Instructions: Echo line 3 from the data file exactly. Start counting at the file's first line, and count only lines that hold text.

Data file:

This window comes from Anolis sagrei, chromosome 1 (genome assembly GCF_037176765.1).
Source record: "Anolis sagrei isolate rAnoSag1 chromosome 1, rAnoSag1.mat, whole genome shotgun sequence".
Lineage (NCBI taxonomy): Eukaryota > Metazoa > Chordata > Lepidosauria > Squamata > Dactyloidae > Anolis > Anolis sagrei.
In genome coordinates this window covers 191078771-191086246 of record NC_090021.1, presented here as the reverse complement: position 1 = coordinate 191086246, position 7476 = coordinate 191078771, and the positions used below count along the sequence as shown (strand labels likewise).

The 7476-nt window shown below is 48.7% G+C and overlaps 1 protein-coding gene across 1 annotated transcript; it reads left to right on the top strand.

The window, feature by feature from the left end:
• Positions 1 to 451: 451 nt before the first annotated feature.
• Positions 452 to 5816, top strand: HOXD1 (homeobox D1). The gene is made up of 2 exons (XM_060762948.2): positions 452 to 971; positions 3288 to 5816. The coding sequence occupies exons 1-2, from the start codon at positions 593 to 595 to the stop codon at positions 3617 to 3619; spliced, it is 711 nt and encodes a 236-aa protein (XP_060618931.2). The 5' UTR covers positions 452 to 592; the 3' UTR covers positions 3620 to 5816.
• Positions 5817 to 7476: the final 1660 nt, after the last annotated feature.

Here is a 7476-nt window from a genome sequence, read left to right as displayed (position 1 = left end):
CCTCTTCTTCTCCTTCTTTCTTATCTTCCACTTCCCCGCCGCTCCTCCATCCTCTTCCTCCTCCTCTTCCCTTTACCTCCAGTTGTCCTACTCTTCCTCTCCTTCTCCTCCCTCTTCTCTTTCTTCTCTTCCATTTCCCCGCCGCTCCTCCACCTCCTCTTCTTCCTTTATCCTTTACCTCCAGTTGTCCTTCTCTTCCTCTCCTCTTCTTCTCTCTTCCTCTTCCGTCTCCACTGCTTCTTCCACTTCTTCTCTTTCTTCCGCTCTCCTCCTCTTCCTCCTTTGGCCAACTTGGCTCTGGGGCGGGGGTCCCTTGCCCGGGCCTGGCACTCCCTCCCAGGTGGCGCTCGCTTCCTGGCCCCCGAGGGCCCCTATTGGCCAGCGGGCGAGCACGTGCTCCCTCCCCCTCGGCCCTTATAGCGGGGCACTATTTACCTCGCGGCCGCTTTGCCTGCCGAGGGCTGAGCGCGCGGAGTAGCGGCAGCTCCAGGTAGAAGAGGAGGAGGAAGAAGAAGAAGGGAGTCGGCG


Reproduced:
Lineage (NCBI taxonomy): Eukaryota > Metazoa > Chordata > Lepidosauria > Squamata > Dactyloidae > Anolis > Anolis sagrei.